Despite what people may say, VAG cannot possibly want a car in their range that is inferior to offerings from Korea, however big their egos may get. 

One would think, indeed hope, not but ego, more truthfully arrogance, can do funny things to the thought processes!

Flash Harry 16 July 2012

VW have put Skoda back in its

VW have put Skoda back in its box going by this first test drive.The styling is very bland and it should have the Octavia suspension in this class.

Flatus senex 16 July 2012

Some have blandness thrust upon them

Apologies to Mr. Shakespeare! It is almost as if Skoda, having outperformed parent VW with the Yeti have had their legs slapped and made to produce this anodyne thing as a reminder that they must know their place! From the road test it does not seem to handle very well and the reviewer does not exactly enthuse about the power unit. So no compensation then for the dullness.

I cannot comment about the handling but, if the power unit is the same one as commonly fitted to Octavia minicabs, the variation between individual units is surprising. Some are like a throwback to an earlier era in terms of rattle and vibration. Others are satisfactory but they are never as good for NVH as the PSA 1.6 Hdi or, for that matter, the Vauxhall unit.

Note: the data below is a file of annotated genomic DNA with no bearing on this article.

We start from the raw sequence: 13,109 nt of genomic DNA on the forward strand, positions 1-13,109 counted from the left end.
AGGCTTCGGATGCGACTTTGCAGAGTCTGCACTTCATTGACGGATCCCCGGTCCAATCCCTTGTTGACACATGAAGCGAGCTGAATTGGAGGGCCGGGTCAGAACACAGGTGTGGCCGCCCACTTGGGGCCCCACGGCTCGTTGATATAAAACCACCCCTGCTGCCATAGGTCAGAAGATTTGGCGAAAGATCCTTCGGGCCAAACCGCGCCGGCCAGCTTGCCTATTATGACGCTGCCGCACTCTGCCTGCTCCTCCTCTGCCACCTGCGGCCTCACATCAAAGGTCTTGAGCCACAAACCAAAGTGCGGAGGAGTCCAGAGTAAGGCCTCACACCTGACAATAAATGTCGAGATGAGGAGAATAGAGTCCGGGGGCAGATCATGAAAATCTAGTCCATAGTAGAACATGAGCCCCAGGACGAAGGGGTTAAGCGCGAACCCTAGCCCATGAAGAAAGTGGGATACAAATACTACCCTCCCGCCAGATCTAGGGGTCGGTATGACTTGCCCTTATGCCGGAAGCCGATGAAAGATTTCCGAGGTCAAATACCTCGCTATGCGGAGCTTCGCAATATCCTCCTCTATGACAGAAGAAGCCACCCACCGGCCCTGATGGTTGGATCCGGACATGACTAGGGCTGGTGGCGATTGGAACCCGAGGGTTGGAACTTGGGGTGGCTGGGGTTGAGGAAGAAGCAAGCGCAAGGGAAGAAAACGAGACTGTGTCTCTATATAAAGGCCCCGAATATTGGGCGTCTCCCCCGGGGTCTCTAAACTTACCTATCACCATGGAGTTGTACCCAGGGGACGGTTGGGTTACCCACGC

Are Skoda losing it as one national journalist suggested?

Mini1 16 July 2012

Flatus senex

Flatus senex wrote:

Apologies to Mr. Shakespeare! It is almost as if Skoda, having outperformed parent VW with the Yeti have had their legs slapped and made to produce this anodyne thing as a reminder that they must know their place! From the road test it does not seem to handle very well and the reviewer does not exactly enthuse about the power unit. So no compensation then for the dullness.